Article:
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Soil type and growing conditions influence uptake and translocation of organochlorine (chlordecone) by cucurbitaceae species

Clostre F., Letourmy P., Turpin B., Carles C., Lesueur Jannoyer M.. 2014. Water, Air and Soil Pollution, 225 (ID 2153) : 11 p..

Chlordecone (CLD), an organochlorine insecticide, and other persistent organic pollutants continue to contaminate the environment worldwide and have adverse effects on human health through food exposure. Cucurbitaceae take up weathered hydrophobic pollutants from the soil and translocate them to their shoots. As Cucurbitaceae are an important part of the diet in the French West Indies, they are among the main contributors to total dietary intake of CLD. We analyzed the contamination by CLDs (CLD and 5b-hydroCLD) of four cucurbits grown in the field and/or in the greenhouse. Different physiological (crop species) and environmental (soil type, growth conditions) variables were shown to influence uptake of the pollutant from the soil by the crop. Cucurbita species (zucchini and pumpkin) were more contaminated than Cucumis sativus (cucumber), and Sechium edule (christophine or chayote) translocated CLDs to fruits very poorly compared with cucumber and pumpkin. Greenhouse conditions and non-allophanic (nitisols and ferralsols) soils favored plant contamination more than field conditions and allophanic soils (andosols). (Résumé d'auteur)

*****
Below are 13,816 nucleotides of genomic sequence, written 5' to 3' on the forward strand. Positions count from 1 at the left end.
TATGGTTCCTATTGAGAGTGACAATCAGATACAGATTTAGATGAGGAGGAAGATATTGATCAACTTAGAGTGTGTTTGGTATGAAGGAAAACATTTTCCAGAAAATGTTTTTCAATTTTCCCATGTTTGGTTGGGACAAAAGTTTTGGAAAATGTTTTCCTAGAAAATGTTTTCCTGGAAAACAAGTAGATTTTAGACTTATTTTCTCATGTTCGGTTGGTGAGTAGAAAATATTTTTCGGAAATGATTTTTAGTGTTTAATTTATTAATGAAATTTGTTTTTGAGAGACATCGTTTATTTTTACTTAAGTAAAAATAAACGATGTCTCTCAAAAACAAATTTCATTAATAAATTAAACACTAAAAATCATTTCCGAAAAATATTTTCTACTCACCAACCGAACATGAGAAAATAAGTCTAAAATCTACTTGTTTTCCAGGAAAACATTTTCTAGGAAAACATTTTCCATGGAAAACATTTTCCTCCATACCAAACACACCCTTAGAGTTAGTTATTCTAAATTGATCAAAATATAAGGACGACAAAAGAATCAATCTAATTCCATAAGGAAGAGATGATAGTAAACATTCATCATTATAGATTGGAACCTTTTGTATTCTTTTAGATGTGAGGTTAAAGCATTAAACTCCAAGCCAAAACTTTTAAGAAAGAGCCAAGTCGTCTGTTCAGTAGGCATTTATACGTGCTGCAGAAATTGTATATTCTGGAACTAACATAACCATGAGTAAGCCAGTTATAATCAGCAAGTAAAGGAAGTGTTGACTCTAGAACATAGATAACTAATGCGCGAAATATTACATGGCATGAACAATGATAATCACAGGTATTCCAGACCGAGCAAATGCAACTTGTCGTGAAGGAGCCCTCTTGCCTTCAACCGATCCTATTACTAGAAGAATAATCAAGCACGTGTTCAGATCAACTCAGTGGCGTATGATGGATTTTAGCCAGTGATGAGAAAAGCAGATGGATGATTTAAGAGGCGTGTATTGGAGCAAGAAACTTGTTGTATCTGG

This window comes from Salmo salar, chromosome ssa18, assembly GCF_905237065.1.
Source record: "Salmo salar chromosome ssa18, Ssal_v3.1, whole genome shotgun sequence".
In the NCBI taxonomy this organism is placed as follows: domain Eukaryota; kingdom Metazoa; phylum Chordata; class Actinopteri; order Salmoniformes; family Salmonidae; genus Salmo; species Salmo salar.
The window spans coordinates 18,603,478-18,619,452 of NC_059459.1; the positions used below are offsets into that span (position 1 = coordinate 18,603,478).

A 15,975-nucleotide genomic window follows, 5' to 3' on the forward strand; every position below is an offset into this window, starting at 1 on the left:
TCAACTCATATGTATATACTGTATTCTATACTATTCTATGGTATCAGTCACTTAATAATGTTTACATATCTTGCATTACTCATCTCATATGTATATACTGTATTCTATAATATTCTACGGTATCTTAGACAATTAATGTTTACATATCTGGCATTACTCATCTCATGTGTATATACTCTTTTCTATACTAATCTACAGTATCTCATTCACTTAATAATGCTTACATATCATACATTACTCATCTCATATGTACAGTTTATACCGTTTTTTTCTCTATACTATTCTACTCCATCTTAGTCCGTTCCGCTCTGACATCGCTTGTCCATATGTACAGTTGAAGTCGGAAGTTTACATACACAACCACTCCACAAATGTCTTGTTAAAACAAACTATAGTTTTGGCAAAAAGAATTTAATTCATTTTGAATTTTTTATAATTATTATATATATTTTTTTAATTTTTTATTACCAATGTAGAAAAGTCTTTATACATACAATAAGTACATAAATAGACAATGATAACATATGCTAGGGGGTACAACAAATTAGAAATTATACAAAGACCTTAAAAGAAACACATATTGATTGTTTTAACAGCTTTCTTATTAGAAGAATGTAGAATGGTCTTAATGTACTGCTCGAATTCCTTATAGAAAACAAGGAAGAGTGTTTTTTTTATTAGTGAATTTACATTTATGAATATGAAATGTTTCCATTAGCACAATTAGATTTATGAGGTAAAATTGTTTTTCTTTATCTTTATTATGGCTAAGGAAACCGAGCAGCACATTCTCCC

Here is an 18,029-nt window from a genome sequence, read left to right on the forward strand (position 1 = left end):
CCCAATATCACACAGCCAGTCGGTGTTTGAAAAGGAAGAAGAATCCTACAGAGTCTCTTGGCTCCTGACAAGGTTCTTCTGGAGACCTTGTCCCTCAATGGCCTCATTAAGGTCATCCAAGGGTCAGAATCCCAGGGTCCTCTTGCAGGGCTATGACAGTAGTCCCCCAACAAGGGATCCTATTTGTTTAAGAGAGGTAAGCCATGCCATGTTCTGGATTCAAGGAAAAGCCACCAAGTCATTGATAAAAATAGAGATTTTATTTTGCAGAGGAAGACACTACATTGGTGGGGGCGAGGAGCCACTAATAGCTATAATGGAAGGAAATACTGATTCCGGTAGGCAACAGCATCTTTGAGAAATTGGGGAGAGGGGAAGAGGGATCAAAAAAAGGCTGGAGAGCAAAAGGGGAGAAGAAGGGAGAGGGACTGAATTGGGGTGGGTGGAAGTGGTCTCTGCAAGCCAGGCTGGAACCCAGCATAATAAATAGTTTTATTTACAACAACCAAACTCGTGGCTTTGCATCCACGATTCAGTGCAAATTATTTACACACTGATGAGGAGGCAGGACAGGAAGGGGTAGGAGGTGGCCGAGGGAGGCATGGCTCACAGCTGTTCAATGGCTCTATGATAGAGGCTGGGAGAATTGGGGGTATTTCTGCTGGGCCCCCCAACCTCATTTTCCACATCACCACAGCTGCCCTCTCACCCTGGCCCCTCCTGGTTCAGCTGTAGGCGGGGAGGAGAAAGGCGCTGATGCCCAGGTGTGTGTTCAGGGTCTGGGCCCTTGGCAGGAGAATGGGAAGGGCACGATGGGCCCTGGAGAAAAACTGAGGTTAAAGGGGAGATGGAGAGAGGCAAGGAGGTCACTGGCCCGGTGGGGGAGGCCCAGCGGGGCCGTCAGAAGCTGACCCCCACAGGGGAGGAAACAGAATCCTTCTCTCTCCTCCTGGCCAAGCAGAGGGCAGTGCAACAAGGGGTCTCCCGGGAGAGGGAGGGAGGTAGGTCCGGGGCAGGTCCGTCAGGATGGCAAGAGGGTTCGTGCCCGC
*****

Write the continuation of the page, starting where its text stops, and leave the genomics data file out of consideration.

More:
Mots-clés : cucurbitaceae; cucurbita; cucumis sativus; sechium edule; contamination chimique; composé organohalogène; absorption; sol pollué; chlordécone; type de sol; martinique

Thématique : Chimie et physique du sol; Culture des plantes; Physiologie et biochimie végétales; Pollution

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